Navigating yeshiva life has presented a unique set of challenges for me. The emphasis on Torah study and adhering to a rigorous learning schedule (seder) created a situation where I often postponed mundane tasks like laundry, grocery shopping, writing, podcasting and even self-care activities like exercising and taking naps. The fear of being away from the designated study time became a genuine concern, reshaping my daily priorities.
While this might sound like a trivial issue, especially when viewed from a broader perspective, it genuinely posed a challenge for me. Striking a balance between the demands of yeshiva life and attending to more mundane aspects of daily living proved to be an ongoing struggle. There were moments when squeezing in these necessary tasks felt like a puzzle, rarely fitting seamlessly, and other times disrupting the flow of my learning schedule.
On a deeper level, I recognize the paramount importance of Torah study and maintaining a disciplined schedule. However, it's essential not to lose sight of the fact that engaging in diverse activities can actually enhance the quality of our primary pursuits. In my case, the balancing act manifested in managing Torah learning and adhering to the seder. Yet, this principle extends beyond the realm of yeshiva life; it applies to spending time with family, pursuing a career, and other core values. The seemingly "other" activities are not merely distractions; rather, they contribute to and enrich the very essence of our "main" activities, enhancing their overall quality.
Perhaps you've encountered a situation in your life where certain priorities take precedence, causing you to neglect seemingly "smaller" tasks that appear less significant. In facing this challenge, I came across a valuable insight from Rabbi Goldberg: "Bittula Zehu Kiyuma" — canceling something is what fulfills it.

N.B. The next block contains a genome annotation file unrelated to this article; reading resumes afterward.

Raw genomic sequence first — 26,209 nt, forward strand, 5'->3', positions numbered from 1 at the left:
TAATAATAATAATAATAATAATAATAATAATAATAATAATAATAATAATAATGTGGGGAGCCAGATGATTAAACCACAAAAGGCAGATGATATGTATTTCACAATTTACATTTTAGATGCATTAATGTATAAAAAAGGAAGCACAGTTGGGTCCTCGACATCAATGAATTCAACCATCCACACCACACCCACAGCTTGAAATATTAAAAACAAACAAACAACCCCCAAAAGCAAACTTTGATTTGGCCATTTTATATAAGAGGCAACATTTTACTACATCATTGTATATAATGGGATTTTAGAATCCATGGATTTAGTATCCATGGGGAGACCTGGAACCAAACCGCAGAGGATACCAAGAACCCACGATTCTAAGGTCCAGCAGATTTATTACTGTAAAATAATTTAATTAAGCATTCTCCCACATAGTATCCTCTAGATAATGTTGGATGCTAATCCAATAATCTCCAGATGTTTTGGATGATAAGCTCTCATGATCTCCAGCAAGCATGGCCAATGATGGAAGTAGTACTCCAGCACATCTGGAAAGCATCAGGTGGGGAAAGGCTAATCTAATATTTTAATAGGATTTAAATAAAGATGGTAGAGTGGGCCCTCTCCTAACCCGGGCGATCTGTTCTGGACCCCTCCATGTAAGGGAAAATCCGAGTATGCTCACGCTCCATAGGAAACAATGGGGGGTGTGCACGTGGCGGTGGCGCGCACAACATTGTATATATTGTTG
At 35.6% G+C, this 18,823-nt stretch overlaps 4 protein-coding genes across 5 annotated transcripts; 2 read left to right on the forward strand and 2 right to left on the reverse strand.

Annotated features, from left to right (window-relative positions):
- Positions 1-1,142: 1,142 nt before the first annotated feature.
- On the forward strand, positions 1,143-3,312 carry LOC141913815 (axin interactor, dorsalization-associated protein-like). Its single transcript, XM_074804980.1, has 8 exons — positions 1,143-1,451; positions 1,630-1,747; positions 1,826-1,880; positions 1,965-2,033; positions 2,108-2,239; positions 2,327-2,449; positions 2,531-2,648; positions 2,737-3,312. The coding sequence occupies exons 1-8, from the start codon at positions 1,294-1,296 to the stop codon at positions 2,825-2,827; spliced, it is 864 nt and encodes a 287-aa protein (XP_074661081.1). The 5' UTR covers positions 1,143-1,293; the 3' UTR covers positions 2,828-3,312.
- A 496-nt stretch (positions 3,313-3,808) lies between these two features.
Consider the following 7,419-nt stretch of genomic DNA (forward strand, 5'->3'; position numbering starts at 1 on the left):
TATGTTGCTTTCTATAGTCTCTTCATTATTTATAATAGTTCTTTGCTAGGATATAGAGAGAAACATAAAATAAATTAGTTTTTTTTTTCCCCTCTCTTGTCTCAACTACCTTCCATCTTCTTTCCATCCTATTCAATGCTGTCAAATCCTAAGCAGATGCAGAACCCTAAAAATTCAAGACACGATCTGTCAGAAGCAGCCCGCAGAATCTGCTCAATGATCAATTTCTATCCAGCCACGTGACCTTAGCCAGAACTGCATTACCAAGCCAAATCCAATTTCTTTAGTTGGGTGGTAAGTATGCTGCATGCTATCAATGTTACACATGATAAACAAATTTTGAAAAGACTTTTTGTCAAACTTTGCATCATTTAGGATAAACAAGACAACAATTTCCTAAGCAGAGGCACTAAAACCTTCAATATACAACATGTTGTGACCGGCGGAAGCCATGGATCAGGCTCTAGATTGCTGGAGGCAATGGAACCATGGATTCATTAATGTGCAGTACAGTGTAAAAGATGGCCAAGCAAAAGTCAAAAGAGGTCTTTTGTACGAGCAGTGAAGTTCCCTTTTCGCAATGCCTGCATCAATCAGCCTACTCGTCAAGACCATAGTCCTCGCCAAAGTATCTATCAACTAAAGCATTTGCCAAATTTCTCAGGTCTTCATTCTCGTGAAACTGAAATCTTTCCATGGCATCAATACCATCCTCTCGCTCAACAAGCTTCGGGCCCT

By intentionally setting aside or "canceling" a specific study session, like missing seder this time, you open the door to more engaging learning opportunities on other occasions. This intentional break allows you not only to absorb information more effectively but also broadens the perspective of what aligns with the yeshiva's study schedule. In this light, taking a pause becomes a meaningful part of the overall learning structure.
This concept is akin to the permission granted by the sages to violate a melacha (prohibited work) on Shabbos if doing so enables a person to observe Shabbos properly on numerous other occasions.
It's crucial to recognize that the yeshiva schedule, much like another individual, is not to be blamed. Rather, it's about learning how to enhance one's relationship with it. Just as someone may struggle to communicate with a person who speaks rudely, it's not about blaming the other person; it's about figuring out how to respond and interact more effectively. Similarly, with the yeshiva schedule, the goal is to improve the relationship, making it a source of enrichment in life and learning, rather than a limitation. As the saying goes, "a person is only free when he’s learning Torah," and the purpose of Torah learning is to nourish and elevate our lives.
In essence, as creators of our lives, we bear the responsibility for our choices. We are pieces of infinity, leaving no room for blame on external factors such as people or schedules. Instead, the focus should be on improving our relationship with these factors. This empowerment allows us to respond and adapt to any circumstance, breaking free from a victim mentality.
Remember to approach life with joy (b’simcha) and maintain a light-hearted perspective. Missing a segment of Torah learning isn't the end of the world; in fact, it might enhance both your understanding of the material and, most importantly, your alignment with G-d.